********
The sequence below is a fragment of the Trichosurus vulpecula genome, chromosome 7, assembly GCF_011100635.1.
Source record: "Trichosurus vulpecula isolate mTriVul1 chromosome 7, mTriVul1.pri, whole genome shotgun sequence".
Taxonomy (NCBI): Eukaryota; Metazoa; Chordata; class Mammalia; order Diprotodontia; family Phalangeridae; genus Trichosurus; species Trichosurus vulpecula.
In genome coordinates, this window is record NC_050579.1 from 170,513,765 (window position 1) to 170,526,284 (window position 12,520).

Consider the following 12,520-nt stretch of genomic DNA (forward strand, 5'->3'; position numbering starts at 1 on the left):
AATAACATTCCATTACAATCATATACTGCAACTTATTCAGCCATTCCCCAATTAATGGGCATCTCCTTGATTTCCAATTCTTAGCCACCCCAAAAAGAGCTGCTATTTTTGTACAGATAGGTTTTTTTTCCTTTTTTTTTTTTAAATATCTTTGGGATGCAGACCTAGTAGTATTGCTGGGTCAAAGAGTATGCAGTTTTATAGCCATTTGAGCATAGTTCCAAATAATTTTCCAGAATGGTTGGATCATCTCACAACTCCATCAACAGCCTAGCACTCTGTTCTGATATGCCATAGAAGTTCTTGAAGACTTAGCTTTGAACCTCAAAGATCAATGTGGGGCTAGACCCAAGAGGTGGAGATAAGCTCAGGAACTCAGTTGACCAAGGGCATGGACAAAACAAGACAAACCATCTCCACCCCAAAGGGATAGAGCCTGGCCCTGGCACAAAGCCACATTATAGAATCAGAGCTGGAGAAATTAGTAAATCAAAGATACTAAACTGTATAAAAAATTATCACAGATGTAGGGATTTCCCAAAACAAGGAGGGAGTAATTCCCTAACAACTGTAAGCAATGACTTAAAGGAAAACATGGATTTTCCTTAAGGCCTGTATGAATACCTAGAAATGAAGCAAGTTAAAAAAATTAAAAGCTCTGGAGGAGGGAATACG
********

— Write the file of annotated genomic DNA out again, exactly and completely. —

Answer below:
The sequence below is a fragment of the Trichosurus vulpecula genome, chromosome 7, assembly GCF_011100635.1.
Source record: "Trichosurus vulpecula isolate mTriVul1 chromosome 7, mTriVul1.pri, whole genome shotgun sequence".
Taxonomy (NCBI): Eukaryota; Metazoa; Chordata; class Mammalia; order Diprotodontia; family Phalangeridae; genus Trichosurus; species Trichosurus vulpecula.
In genome coordinates, this window is record NC_050579.1 from 170,513,765 (window position 1) to 170,526,284 (window position 12,520).

Consider the following 12,520-nt stretch of genomic DNA (forward strand, 5'->3'; position numbering starts at 1 on the left):
AATAACATTCCATTACAATCATATACTGCAACTTATTCAGCCATTCCCCAATTAATGGGCATCTCCTTGATTTCCAATTCTTAGCCACCCCAAAAAGAGCTGCTATTTTTGTACAGATAGGTTTTTTTTCCTTTTTTTTTTTTAAATATCTTTGGGATGCAGACCTAGTAGTATTGCTGGGTCAAAGAGTATGCAGTTTTATAGCCATTTGAGCATAGTTCCAAATAATTTTCCAGAATGGTTGGATCATCTCACAACTCCATCAACAGCCTAGCACTCTGTTCTGATATGCCATAGAAGTTCTTGAAGACTTAGCTTTGAACCTCAAAGATCAATGTGGGGCTAGACCCAAGAGGTGGAGATAAGCTCAGGAACTCAGTTGACCAAGGGCATGGACAAAACAAGACAAACCATCTCCACCCCAAAGGGATAGAGCCTGGCCCTGGCACAAAGCCACATTATAGAATCAGAGCTGGAGAAATTAGTAAATCAAAGATACTAAACTGTATAAAAAATTATCACAGATGTAGGGATTTCCCAAAACAAGGAGGGAGTAATTCCCTAACAACTGTAAGCAATGACTTAAAGGAAAACATGGATTTTCCTTAAGGCCTGTATGAATACCTAGAAATGAAGCAAGTTAAAAAAATTAAAAGCTCTGGAGGAGGGAATACG